Healthcare workers — especially those who care for patients’ daily needs — have physically demanding jobs. Often, lifting patients can lead to overexertion injuries. How common are lifting injuries in the healthcare industry?
How common are lifting injuries?
Because of how often nurses need to lift, transfer and reposition patients when caring for their daily needs, sprains and strains are very common injuries. In fact, the Occupational Safety and Health Administration (OSHA) reports that healthcare workers spend time away from work due to musculoskeletal disorders at around five times the average rate.
These injuries can also have a long-term impact on nurses’ careers. OSHA reports that around one in five nurses leave the industry due to risks associated with the job. Past surveys have indicated that as many as twelve percent of those who leave nursing do so as a result of back pain.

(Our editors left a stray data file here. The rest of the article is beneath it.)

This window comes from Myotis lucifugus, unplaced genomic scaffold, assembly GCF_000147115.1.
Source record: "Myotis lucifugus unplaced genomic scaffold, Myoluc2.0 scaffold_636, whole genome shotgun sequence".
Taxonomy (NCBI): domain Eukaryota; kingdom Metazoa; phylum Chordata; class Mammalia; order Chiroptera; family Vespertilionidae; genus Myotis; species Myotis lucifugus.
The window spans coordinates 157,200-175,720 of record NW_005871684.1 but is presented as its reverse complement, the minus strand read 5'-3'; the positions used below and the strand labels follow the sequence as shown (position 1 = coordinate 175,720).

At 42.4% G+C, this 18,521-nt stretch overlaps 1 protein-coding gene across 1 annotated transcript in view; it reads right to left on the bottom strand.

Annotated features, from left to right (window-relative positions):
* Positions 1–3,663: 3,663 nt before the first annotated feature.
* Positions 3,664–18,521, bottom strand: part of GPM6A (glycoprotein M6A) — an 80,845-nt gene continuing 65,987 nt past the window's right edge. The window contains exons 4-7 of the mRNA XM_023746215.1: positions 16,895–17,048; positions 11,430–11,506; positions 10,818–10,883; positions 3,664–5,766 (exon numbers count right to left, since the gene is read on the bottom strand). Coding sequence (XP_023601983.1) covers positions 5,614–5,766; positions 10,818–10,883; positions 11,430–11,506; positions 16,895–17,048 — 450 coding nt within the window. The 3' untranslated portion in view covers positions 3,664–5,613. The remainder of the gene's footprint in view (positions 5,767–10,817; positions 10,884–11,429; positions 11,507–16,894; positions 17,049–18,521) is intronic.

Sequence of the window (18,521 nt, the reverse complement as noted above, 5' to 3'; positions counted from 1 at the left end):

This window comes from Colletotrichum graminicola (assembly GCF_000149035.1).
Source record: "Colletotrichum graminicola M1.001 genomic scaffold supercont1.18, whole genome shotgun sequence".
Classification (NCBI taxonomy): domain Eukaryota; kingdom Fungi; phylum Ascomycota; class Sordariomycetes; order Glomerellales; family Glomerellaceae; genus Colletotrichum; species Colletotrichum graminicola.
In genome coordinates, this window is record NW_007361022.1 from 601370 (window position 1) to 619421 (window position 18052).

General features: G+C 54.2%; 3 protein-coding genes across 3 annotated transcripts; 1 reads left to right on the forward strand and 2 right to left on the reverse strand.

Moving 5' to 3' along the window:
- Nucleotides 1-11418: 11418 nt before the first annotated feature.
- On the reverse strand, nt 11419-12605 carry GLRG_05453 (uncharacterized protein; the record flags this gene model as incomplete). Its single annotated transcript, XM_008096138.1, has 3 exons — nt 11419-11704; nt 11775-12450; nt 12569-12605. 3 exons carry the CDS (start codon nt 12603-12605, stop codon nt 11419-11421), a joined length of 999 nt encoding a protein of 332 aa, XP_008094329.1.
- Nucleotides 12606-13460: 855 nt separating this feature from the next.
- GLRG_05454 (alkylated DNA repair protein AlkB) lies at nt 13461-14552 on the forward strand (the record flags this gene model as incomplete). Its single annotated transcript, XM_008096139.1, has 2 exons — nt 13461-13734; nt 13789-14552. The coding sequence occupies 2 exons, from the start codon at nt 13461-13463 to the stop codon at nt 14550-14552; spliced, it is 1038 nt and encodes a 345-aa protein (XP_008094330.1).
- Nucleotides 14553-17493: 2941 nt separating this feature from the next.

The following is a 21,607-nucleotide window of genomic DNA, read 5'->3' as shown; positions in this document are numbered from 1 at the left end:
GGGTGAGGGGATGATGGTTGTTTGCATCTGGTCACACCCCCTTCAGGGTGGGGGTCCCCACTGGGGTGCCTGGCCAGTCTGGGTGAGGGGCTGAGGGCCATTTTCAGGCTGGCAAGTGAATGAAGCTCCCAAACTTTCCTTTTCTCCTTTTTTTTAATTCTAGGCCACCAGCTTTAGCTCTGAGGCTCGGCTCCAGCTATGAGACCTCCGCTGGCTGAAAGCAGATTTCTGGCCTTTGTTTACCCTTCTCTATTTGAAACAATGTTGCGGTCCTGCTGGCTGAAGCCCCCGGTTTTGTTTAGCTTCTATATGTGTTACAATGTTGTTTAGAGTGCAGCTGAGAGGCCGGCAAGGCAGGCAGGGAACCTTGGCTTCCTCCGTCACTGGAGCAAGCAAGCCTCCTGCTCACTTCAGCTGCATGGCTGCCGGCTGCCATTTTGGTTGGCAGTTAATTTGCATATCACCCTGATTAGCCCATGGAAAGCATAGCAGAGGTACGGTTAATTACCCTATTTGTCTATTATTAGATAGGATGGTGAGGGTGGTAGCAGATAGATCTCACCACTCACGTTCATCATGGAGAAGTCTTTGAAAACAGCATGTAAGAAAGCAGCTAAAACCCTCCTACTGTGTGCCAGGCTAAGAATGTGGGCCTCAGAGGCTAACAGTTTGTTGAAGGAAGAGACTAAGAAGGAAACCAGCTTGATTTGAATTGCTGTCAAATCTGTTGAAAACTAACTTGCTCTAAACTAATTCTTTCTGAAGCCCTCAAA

Manual lifting creates the most risk for workers.
The National Institute for Occupational Safety and Health (NIOSH) indicates that the greatest risk factor for lifting injuries and other musculoskeletal concerns is manual lifting. Certain body positions, uncooperative patients or restricted spaces can increase that risk. As a result, many healthcare facilities turn to team lifting, lift assistance equipment and other methods to decrease the amount of manual lifting their workers must perform.
Even with these precautions, healthcare workers may still experience overexertion injuries as a result of their daily work. Thankfully, when they experience these injuries, workers’ compensation benefits may be available to help them address the cost of healing and the impact of time away from work.